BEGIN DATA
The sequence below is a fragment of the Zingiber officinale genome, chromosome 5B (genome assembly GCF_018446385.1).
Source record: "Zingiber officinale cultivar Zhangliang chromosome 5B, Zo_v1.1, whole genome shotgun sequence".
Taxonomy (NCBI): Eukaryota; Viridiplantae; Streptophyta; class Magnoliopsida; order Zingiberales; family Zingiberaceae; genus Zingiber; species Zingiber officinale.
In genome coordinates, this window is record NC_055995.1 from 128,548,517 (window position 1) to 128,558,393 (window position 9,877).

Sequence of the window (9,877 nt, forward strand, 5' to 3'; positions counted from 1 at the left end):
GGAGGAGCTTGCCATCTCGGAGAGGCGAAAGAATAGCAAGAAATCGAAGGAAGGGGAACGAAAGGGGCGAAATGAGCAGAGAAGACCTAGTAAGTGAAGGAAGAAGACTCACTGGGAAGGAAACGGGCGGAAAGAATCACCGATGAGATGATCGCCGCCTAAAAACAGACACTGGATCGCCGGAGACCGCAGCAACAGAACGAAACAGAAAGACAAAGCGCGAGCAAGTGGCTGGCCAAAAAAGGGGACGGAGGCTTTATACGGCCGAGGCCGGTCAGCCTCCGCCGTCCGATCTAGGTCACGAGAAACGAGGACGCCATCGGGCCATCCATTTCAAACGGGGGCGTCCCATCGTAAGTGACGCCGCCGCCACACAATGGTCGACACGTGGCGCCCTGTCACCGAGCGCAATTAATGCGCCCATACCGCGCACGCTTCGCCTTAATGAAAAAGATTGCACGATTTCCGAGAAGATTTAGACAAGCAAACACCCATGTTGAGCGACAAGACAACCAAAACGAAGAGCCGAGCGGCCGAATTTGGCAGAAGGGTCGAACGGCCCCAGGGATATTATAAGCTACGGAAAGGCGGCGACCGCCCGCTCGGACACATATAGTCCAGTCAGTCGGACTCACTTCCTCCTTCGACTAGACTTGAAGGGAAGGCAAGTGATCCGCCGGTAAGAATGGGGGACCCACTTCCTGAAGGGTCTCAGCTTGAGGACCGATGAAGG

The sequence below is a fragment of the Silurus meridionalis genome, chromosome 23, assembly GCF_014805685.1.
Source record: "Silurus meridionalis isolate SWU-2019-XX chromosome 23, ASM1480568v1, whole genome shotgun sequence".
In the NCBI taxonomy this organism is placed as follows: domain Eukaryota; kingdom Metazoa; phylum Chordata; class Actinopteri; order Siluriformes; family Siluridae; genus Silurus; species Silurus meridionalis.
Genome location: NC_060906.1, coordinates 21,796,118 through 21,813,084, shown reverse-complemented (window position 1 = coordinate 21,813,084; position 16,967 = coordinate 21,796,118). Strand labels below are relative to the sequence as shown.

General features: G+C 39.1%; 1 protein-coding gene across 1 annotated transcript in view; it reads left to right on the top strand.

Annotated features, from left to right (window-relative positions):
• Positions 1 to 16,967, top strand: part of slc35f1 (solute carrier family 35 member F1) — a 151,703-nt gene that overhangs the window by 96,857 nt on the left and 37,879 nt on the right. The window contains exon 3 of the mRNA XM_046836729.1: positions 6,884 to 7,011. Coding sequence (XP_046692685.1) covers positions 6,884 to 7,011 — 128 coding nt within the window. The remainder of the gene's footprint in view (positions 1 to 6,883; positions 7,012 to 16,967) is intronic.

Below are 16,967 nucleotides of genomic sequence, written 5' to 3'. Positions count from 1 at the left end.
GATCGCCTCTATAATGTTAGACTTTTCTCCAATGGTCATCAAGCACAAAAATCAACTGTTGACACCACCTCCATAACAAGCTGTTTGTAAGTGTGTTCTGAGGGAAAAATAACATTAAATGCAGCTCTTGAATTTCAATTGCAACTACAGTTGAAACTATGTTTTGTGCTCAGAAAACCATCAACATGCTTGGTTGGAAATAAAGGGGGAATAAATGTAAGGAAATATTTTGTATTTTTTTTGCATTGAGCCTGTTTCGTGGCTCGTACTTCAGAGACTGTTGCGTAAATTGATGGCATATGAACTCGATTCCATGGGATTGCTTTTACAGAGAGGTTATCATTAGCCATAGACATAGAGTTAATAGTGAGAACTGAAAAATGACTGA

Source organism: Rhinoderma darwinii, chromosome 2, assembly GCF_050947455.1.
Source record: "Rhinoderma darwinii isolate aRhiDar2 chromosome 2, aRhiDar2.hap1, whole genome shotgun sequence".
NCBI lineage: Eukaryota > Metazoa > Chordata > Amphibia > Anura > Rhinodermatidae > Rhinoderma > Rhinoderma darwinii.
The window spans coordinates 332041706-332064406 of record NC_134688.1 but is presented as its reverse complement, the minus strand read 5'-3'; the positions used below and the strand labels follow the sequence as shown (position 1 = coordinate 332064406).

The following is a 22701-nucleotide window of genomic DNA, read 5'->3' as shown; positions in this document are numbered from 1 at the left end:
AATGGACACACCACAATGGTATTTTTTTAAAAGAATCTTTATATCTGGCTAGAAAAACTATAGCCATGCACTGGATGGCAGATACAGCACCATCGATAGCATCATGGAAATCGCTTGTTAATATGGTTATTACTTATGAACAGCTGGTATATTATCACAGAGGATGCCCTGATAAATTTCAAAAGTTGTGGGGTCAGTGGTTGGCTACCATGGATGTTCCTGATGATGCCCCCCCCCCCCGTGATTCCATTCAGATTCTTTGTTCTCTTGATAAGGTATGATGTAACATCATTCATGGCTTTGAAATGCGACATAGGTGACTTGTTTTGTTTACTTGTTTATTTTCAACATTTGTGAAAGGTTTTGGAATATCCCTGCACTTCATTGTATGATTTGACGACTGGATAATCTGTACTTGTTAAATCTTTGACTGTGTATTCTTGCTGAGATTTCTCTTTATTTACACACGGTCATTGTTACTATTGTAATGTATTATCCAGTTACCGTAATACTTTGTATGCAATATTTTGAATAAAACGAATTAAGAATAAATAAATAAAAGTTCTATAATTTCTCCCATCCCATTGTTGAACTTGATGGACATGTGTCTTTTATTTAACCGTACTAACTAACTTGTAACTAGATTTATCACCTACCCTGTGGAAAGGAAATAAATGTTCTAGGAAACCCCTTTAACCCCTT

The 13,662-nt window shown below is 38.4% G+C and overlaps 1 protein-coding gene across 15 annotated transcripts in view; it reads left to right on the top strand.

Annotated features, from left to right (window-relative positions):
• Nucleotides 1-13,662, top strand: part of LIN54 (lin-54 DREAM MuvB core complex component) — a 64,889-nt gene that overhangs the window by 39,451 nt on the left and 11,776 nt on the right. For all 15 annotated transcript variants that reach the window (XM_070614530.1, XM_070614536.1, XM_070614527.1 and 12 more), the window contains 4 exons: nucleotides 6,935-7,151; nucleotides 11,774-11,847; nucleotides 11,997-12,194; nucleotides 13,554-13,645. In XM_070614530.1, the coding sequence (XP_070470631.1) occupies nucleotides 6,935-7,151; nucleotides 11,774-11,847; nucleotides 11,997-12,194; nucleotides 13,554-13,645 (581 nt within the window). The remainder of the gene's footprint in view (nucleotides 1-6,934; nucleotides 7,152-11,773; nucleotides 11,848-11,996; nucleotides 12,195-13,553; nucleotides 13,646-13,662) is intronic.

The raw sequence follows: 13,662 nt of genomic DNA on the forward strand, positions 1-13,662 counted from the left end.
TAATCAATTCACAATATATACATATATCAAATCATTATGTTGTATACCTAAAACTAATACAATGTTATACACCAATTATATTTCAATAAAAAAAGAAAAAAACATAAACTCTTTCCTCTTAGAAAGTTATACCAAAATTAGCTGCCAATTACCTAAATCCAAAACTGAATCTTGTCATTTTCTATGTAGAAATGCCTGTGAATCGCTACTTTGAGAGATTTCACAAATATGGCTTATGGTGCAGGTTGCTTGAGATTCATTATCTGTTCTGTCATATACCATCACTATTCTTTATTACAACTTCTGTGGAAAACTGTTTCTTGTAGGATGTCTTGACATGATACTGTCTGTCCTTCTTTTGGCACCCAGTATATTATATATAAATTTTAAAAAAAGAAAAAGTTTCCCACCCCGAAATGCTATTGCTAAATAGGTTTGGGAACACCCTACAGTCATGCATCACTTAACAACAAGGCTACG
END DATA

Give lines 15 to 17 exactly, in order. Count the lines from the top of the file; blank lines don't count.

GATCGCCTCTATAATGTTAGACTTTTCTCCAATGGTCATCAAGCACAAAAATCAACTGTTGACACCACCTCCATAACAAGCTGTTTGTAAGTGTGTTCTGAGGGAAAAATAACATTAAATGCAGCTCTTGAATTTCAATTGCAACTACAGTTGAAACTATGTTTTGTGCTCAGAAAACCATCAACATGCTTGGTTGGAAATAAAGGGGGAATAAATGTAAGGAAATATTTTGTATTTTTTTTGCATTGAGCCTGTTTCGTGGCTCGTACTTCAGAGACTGTTGCGTAAATTGATGGCATATGAACTCGATTCCATGGGATTGCTTTTACAGAGAGGTTATCATTAGCCATAGACATAGAGTTAATAGTGAGAACTGAAAAATGACTGA

Source organism: Rhinoderma darwinii, chromosome 2, assembly GCF_050947455.1.
Source record: "Rhinoderma darwinii isolate aRhiDar2 chromosome 2, aRhiDar2.hap1, whole genome shotgun sequence".